Movie Review: Seeking a Friend for the End of the World

Steve Carell as Dodge, Aleister as Sorry the Dog

By Kimberly Gadette (doddleNEWS)

If the film’s premise is true, and the planet is due to go poof! in three weeks’ time, then run, do not walk, to the very next showing of Seeking a Friend for the End of the World. If you hurry, you might be able to squeeze in a second viewing … because yes, it’s that good.

Filmmaker Lorene Scafaria previously wrote the screenplay to 2008’s Nick and Norah’s Infinite Playlist. Infinite, indeed. Now, as a flip side, she depicts a couple whose lives are leashed to the immediate present. Three weeks, to be exact. With no time to waste, Scafaria gets right to it, as Steve Carell’s Dodge and his wife Linda (Carell’s real-life spouse, actress Nancy Carell) sit in their car, listening to a radio broadcast that confirms the worst: In less than a month, a 70-mile-wide asteroid will collide with Earth, obliterating all of humanity in the twinkle, twinkle of a star. For once, those street-corner zealots have it right: The end is most decidedly near.

And boom! dead on course, people spring into a variety of actions. Dodge’s wife jumps out of the car, running away for good. Amid the deniers, rioters, survivalists, optimists and hedonists, we meet Dodge’s friend Warren (Rob Corddry), who urges his five-year-old kids to drink alcohol, coaching them to “fight through the burn.” Another pal (Patton Oswalt), celebrates the fact that women are his for the taking, be they married, diseased or what-the-hell, even related. A housekeeper (a spot-on Tonita Castro) is so steeped in denial that when the good-natured Dodge suggests that she should no longer come in to clean his house, she’s shocked and offended. “You’re firing me?”

Echoing his housekeeper’s work ethic, the aptly-named Dodge — an insurance salesman who’s lived his life with great caution, expecting yet frightened of the worst – initially tries to bravely carry on, showing up at the office, exercising at the gym. But when a scattered neighbor (Keira Knightley’s Penny) gives Dodge some old mail of his that had gotten mixed up in hers, he finds a love letter from his onetime high school sweetheart. As the clock ticks down, he decides to hit the road to try to track her down, with Penny and a scruffy dog named Sorry in tow. Per the David Bryne/Talking Heads’ song that underscores the film’s trailer, the characters are literally “on the road to nowhere.”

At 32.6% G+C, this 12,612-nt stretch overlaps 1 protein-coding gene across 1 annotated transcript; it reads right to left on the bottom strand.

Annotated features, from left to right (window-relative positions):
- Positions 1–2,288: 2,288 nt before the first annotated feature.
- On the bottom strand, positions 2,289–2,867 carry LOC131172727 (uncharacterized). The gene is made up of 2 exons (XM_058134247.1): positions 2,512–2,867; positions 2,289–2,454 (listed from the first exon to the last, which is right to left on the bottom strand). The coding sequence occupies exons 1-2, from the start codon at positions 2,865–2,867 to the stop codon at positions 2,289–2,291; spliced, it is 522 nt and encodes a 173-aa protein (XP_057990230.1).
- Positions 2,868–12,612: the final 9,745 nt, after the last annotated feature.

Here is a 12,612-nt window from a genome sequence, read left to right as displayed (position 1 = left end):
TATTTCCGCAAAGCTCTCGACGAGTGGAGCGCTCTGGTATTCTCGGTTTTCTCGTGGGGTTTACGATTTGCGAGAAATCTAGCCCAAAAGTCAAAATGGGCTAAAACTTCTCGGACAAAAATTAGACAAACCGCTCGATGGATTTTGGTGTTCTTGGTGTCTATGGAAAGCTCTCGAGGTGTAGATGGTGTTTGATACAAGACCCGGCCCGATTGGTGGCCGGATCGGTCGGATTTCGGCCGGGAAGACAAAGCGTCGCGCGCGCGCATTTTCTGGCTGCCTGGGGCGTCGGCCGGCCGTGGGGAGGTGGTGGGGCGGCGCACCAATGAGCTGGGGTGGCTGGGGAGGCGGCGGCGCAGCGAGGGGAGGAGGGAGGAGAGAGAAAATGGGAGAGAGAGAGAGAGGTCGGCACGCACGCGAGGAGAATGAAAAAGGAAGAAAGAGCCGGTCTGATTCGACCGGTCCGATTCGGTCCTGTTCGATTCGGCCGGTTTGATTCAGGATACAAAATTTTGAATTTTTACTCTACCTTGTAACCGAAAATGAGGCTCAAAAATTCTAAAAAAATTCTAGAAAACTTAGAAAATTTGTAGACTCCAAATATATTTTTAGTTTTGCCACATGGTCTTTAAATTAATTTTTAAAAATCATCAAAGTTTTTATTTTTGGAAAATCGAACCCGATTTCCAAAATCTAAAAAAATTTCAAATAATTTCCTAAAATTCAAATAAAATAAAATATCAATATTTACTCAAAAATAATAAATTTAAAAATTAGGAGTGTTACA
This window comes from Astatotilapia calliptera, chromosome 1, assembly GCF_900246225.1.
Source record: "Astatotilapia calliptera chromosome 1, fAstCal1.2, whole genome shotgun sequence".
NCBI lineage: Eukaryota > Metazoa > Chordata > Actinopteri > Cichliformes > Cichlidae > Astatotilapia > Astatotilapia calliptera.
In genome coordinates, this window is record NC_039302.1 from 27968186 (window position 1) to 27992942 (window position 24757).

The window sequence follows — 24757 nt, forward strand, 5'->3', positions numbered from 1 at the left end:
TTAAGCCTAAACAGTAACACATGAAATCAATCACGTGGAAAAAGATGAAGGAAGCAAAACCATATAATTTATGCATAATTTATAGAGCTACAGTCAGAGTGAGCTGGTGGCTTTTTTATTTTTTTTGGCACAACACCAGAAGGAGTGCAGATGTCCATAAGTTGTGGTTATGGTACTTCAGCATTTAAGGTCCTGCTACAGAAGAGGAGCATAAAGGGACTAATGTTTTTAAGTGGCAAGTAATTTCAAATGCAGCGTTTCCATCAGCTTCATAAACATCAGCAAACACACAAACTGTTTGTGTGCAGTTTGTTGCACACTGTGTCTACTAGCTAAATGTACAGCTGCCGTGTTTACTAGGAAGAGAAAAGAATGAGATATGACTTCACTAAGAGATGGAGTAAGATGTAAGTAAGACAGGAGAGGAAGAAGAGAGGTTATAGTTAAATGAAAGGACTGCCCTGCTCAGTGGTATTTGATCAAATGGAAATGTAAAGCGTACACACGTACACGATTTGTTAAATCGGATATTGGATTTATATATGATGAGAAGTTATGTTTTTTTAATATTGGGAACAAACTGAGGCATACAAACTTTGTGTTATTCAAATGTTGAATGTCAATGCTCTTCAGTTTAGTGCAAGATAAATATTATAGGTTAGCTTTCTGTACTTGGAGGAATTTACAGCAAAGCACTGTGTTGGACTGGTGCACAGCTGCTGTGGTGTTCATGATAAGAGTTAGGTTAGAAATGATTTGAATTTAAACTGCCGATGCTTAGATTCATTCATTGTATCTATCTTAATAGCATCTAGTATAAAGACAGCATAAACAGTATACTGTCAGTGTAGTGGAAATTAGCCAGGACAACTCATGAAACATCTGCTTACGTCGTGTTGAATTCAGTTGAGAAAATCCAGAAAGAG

Scafaria, taking on both writing and first-time directing duties, has created a bittersweet, extraordinarily funny film brimming with humanity in all its glorious imperfection. It’s not everyday that we experience an apocalyptic comedy … even more surprising is the brilliant juggle of emotions that thread throughout the piece. Akin to the early James L. Brooks dramedies (As Good As It Gets, Terms of Endearment), one moment we’re grinning; the next, we’re holding back tears.

Keira Knightley as Penny, Aleister as Sorry the Dog, Steve Carell as Dodge

As for the two leads, the actors have never been better. Carell’s Dodge is our decent everyman who’s so sad, so heartsick, that we can’t help but love him for his every kind gesture, for his courage as well as his fear. When he spares a spider (who returns the favor by biting him); when he refuses to bed his best friend’s wife; when he takes on the care of a dog that he inadvertently gets attached to (waking up with the animal physically tied to him ), he’s the one person that we’re happy to follow to the ends of the earth.

Playing his neighbor and traveling companion, Knightley depicts a type of character that we’ve never seen from her before. Her Penny is funny and gawky, a sunny geek dressed in sneakers seemingly too big for her feet, sporting a bobbed hairstyle so choppy that we suspect she may have cut it herself. Distraught at her inability to fly back home to see her beloved parents, Penny is a big-hearted Brit who adores everyone and everything: her record albums that she drags along with her, a love of subways, dentists and even ne’er do well boyfriends who she adopts like strays. Whether it’s due to the crisp script, the smart direction, or working with the beautifully understated Mr. Carell, Knightley’s portrayal is so genuine, so mannerism-free, so full of light, that we are wholly entranced.

Back to the David Bryne song: Dodge and Penny may very well may be on the road to nowhere … at least outwardly. But as for their inner journey, in three weeks’ time, together they travel worlds. How marvelous that we get to come along for the ride.


Rating on a scale of 5 not-so Melancholias: 4.5

Release date: June 22, 2012
Written and Directed by: Lorene Scafaria
Cast: Steve Carell, Keira Knightley, Connie Britton, Adam Brody, Tonita Castro, Rob Corddry, Gillian Jacobs, Derek Luke, Melanie Lynsky, T.J. Miller, Mark Moses, Patton Oswalt, William Peterson, Martin Sheen, Bob Stephenson
Rating: R
Running Time: 101 minutes

About Kimberly Gadette

Film critic Kimberly Gadette, born and raised in movie-centric L.A., believes celluloid may very well be a part of her DNA. Having received her BA and MFA from UCLA's School of Theater, Film & Television, she spent many of her formative years as an actress (film, tv, commercials, stage) before she literally changed perspective, finding a whole new POV from the other side of the camera. You can find her last 500+ reviews on Rotten Tomatoes ( Other than taking the occasional side trip to Cannes or Sundance, you can find her at the movies ... sitting in the dark as usual.